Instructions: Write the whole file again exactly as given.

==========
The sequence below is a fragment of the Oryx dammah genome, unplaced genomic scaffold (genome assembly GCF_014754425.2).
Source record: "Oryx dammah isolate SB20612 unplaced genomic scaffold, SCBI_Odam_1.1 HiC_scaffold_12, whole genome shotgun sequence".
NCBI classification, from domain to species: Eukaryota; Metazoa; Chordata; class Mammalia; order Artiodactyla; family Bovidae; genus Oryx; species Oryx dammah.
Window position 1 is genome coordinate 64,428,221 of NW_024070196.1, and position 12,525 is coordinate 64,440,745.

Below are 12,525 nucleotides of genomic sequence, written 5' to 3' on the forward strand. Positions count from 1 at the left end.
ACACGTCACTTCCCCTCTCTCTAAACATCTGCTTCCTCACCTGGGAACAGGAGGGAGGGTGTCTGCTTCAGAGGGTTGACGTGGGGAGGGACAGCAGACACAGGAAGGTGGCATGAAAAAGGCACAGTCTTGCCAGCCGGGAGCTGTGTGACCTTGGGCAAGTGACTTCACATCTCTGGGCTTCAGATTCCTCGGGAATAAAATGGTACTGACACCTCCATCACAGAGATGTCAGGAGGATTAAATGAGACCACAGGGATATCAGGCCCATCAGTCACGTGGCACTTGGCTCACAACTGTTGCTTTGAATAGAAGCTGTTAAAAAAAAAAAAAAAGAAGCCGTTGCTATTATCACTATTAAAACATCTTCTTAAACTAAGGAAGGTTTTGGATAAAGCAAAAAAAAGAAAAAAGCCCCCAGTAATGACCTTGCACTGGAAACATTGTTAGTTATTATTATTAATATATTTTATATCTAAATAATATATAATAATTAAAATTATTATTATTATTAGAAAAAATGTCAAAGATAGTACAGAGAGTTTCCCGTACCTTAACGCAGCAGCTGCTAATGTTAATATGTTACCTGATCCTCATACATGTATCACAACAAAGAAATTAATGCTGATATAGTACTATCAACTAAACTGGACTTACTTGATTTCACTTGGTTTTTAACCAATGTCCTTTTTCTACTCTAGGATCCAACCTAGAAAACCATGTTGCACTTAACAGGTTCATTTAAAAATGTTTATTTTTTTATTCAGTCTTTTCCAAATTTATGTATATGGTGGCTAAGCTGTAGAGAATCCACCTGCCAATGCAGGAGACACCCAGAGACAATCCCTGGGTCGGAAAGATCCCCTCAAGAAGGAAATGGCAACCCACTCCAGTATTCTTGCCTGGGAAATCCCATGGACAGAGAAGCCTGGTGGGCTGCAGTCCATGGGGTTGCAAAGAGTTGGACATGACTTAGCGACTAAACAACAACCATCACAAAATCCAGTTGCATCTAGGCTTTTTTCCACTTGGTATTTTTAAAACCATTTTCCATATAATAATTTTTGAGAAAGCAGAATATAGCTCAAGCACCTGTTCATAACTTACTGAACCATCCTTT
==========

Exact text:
The sequence below is a fragment of the Oryx dammah genome, unplaced genomic scaffold (genome assembly GCF_014754425.2).
Source record: "Oryx dammah isolate SB20612 unplaced genomic scaffold, SCBI_Odam_1.1 HiC_scaffold_12, whole genome shotgun sequence".
NCBI classification, from domain to species: Eukaryota; Metazoa; Chordata; class Mammalia; order Artiodactyla; family Bovidae; genus Oryx; species Oryx dammah.
Window position 1 is genome coordinate 64,428,221 of NW_024070196.1, and position 12,525 is coordinate 64,440,745.

Below are 12,525 nucleotides of genomic sequence, written 5' to 3' on the forward strand. Positions count from 1 at the left end.
ACACGTCACTTCCCCTCTCTCTAAACATCTGCTTCCTCACCTGGGAACAGGAGGGAGGGTGTCTGCTTCAGAGGGTTGACGTGGGGAGGGACAGCAGACACAGGAAGGTGGCATGAAAAAGGCACAGTCTTGCCAGCCGGGAGCTGTGTGACCTTGGGCAAGTGACTTCACATCTCTGGGCTTCAGATTCCTCGGGAATAAAATGGTACTGACACCTCCATCACAGAGATGTCAGGAGGATTAAATGAGACCACAGGGATATCAGGCCCATCAGTCACGTGGCACTTGGCTCACAACTGTTGCTTTGAATAGAAGCTGTTAAAAAAAAAAAAAAAGAAGCCGTTGCTATTATCACTATTAAAACATCTTCTTAAACTAAGGAAGGTTTTGGATAAAGCAAAAAAAAGAAAAAAGCCCCCAGTAATGACCTTGCACTGGAAACATTGTTAGTTATTATTATTAATATATTTTATATCTAAATAATATATAATAATTAAAATTATTATTATTATTAGAAAAAATGTCAAAGATAGTACAGAGAGTTTCCCGTACCTTAACGCAGCAGCTGCTAATGTTAATATGTTACCTGATCCTCATACATGTATCACAACAAAGAAATTAATGCTGATATAGTACTATCAACTAAACTGGACTTACTTGATTTCACTTGGTTTTTAACCAATGTCCTTTTTCTACTCTAGGATCCAACCTAGAAAACCATGTTGCACTTAACAGGTTCATTTAAAAATGTTTATTTTTTTATTCAGTCTTTTCCAAATTTATGTATATGGTGGCTAAGCTGTAGAGAATCCACCTGCCAATGCAGGAGACACCCAGAGACAATCCCTGGGTCGGAAAGATCCCCTCAAGAAGGAAATGGCAACCCACTCCAGTATTCTTGCCTGGGAAATCCCATGGACAGAGAAGCCTGGTGGGCTGCAGTCCATGGGGTTGCAAAGAGTTGGACATGACTTAGCGACTAAACAACAACCATCACAAAATCCAGTTGCATCTAGGCTTTTTTCCACTTGGTATTTTTAAAACCATTTTCCATATAATAATTTTTGAGAAAGCAGAATATAGCTCAAGCACCTGTTCATAACTTACTGAACCATCCTTT